"So what are your plans?"
A month has not yet passed since my graduation from Columbia University in May, yet there is an expectation that I already have my life neatly sorted out. The ludicrousness of this assumption has been pointed out and criticized by many a college grad in my exact position. What concerns me is what comes next.
"I'm going to start studying for the LSATs."
That seems an innocuous enough response. Brief. Ambitious. Informative. How could I possibly go wrong?
A blessed few will simply say, "good for you!" and move on. The majority has a good deal more to share, most often through the use of impressive facial contortions and exhalations.
"Law school," one such person will exclaim, as though I had instead uttered "irritable bowel syndrome."
"Ugh," she will continue, grimacing and wringing out her hands. "Well, good luck with that!"
"No," another will respond, as if I had asked her opinion. "Absolutely not. It's a horrible world."
"Don't become a lawyer," is the response I get from young lawyers. "You'll have a terrible life."
"Really?" exclaim some of my more bohemian acquaintances, incredulous. "Oh. I thought you wanted to do something more...well..." They'll smile at me, condescendingly. "Never mind."
Nearly all those who express such emotional discontent over my choice to study for the law school entrance exams are successful and established people. They are overwhelmingly professors, college advisors, lawyers, or the spouses of lawyers. They are, like the professors, people who have attended graduate schools themselves. They are, like the advisors, people who are meant to advise, not to judge. They are, like the lawyers, people who have excelled in the legal field. Most of them are wealthy, or, at the very least, financially secure. They have the privilege reserved to the moneyed: that of judging the way others make money.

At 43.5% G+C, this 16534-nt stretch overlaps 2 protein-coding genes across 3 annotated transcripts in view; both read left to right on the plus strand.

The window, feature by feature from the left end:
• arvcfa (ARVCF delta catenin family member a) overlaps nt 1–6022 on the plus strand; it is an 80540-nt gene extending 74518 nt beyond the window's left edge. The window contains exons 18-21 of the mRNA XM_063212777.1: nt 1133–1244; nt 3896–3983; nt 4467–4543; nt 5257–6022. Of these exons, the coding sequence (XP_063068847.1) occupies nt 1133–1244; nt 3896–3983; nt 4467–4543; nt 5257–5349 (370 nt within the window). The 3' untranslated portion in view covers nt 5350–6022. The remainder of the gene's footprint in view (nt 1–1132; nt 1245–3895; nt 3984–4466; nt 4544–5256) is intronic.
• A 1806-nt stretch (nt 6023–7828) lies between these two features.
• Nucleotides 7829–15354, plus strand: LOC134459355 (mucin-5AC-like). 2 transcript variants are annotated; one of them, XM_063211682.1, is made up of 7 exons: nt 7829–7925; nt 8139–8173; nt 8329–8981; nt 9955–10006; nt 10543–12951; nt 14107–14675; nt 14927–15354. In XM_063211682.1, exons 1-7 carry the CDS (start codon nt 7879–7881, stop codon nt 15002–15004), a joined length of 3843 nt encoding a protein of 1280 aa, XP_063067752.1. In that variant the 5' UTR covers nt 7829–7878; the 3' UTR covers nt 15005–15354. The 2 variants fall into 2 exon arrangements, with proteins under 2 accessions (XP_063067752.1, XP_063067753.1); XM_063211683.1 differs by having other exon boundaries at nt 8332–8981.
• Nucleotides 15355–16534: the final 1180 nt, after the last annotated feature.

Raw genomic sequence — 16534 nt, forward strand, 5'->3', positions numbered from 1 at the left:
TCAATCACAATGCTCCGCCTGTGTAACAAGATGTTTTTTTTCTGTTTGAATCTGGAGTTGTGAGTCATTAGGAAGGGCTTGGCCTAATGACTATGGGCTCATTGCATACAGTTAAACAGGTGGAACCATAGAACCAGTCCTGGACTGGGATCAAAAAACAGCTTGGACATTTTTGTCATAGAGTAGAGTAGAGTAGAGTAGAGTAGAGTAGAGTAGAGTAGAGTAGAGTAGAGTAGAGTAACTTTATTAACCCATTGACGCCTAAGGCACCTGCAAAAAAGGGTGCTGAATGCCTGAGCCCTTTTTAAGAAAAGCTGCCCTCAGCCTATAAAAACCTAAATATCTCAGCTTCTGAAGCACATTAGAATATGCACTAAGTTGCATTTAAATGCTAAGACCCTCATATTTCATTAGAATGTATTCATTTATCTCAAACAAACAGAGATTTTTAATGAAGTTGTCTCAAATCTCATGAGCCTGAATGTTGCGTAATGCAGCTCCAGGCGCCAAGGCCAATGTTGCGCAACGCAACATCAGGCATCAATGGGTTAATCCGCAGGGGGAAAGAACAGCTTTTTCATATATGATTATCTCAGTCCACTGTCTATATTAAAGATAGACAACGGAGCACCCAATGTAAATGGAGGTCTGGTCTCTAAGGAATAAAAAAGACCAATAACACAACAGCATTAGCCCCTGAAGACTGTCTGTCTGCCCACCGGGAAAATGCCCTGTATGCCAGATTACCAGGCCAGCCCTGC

I, too, am privileged. I have been given every opportunity to succeed, both intellectually and otherwise. Could I, as the myriad people who have offered their opinions suggest, find another life path, one which fulfills the morally lofty expectations which they seem to hold for me? Probably. Tell one of these people you're going to law school and they recoil in horror. Tell them you plan on traveling to Cambodia to teach underprivileged children or build houses and they're smiling at you knowingly, assuring you that they knew you were "better than that." Better than what, I want to ask. Better than law school? Is going to law school equivalent to "selling out" in the eyes of these people, who have directly benefitted from law or other graduate schools and now have the ability to travel and build and teach? Do these people have more finely tuned moral compasses than the rest of us? Is that what their law degrees have bought them, the ability to criticize those who seek the same path?
Who knows if I'll actually end up going to law school. Who knows if I'll use my degree to serve the underrepresented, as I intend to. For me, the future is still a big question mark. What I do, know, however, is that I will not be judged by someone merely because he is wealthy enough to be a hypocrite.